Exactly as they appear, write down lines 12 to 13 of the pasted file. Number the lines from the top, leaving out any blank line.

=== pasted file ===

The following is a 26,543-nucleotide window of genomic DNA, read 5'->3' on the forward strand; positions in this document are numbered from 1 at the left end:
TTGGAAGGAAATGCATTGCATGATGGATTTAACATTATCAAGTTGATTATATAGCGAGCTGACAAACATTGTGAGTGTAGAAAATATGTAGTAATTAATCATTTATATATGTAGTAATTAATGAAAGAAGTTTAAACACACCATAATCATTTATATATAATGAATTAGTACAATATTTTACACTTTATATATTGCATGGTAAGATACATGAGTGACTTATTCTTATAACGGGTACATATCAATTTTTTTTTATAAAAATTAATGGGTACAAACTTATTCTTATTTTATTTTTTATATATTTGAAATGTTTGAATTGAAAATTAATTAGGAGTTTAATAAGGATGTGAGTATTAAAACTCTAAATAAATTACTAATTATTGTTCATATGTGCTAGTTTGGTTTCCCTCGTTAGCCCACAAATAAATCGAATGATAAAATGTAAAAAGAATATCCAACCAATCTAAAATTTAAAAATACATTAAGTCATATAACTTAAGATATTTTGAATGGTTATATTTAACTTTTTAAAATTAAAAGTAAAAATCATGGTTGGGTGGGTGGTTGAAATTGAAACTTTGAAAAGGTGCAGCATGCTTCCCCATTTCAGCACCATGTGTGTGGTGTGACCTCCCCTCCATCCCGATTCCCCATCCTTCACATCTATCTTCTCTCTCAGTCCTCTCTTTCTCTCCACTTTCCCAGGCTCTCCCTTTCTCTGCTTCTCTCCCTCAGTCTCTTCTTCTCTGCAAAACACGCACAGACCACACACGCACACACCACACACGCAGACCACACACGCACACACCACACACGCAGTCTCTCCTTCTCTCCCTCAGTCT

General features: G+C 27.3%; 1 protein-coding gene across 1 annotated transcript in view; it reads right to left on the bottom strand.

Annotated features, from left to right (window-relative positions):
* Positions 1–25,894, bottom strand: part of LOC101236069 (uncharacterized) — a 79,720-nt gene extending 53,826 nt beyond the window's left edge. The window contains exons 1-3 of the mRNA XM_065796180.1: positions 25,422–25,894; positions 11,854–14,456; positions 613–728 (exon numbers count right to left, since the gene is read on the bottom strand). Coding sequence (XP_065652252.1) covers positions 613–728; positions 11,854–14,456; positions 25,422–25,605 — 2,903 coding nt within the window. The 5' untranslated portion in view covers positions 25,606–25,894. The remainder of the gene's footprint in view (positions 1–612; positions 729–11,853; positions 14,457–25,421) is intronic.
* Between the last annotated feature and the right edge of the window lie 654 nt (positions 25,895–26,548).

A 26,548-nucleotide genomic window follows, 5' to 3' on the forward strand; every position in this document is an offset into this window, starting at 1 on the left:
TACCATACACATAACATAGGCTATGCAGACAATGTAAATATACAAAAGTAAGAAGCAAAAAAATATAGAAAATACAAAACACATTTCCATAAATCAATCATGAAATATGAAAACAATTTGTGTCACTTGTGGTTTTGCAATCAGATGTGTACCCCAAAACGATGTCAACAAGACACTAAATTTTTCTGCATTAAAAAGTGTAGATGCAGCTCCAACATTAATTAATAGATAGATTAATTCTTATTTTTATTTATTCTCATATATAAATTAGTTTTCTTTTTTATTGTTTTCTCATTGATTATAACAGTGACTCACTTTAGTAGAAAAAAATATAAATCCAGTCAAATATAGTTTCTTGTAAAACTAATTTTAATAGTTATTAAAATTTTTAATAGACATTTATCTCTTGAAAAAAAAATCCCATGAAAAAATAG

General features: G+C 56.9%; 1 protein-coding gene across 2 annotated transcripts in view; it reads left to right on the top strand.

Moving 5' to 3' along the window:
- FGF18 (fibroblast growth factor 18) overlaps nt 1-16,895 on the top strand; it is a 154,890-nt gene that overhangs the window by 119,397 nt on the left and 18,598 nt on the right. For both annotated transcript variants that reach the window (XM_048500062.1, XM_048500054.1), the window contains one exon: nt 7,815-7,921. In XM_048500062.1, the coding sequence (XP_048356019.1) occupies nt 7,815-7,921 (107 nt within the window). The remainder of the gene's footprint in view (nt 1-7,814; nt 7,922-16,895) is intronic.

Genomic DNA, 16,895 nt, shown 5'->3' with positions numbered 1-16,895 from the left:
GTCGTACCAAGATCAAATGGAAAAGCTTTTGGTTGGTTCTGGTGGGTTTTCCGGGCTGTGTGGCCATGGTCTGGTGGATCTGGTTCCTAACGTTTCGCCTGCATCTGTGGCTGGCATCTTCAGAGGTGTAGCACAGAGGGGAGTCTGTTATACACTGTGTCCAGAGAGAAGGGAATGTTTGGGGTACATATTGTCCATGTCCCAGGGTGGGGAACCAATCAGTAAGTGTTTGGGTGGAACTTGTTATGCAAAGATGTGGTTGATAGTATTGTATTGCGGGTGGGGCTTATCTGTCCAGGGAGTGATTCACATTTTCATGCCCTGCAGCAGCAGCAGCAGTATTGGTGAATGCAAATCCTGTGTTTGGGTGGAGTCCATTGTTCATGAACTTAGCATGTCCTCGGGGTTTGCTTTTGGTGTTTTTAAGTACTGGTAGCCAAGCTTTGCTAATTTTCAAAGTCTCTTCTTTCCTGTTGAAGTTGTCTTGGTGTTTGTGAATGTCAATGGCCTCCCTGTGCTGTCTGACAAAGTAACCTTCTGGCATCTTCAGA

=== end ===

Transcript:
Genomic DNA, 16,895 nt, shown 5'->3' with positions numbered 1-16,895 from the left:
GTCGTACCAAGATCAAATGGAAAAGCTTTTGGTTGGTTCTGGTGGGTTTTCCGGGCTGTGTGGCCATGGTCTGGTGGATCTGGTTCCTAACGTTTCGCCTGCATCTGTGGCTGGCATCTTCAGAGGTGTAGCACAGAGGGGAGTCTGTTATACACTGTGTCCAGAGAGAAGGGAATGTTTGGGGTACATATTGTCCATGTCCCAGGGTGGGGAACCAATCAGTAAGTGTTTGGGTGGAACTTGTTATGCAAAGATGTGGTTGATAGTATTGTATTGCGGGTGGGGCTTATCTGTCCAGGGAGTGATTCACATTTTCATGCCCTGCAGCAGCAGCAGCAGTATTGGTGAATGCAAATCCTGTGTTTGGGTGGAGTCCATTGTTCATGAACTTAGCATGTCCTCGGGGTTTGCTTTTGGTGTTTTTAAGTACTGGTAGCCAAGCTTTGCTAATTTTCAAAGTCTCTTCTTTCCTGTTGAAGTTGTCTTGGTGTTTGTGAATGTCAATGGCCTCCCTGTGCTGTCTGACAAAGTAACCTTCTGGCATCTTCAGA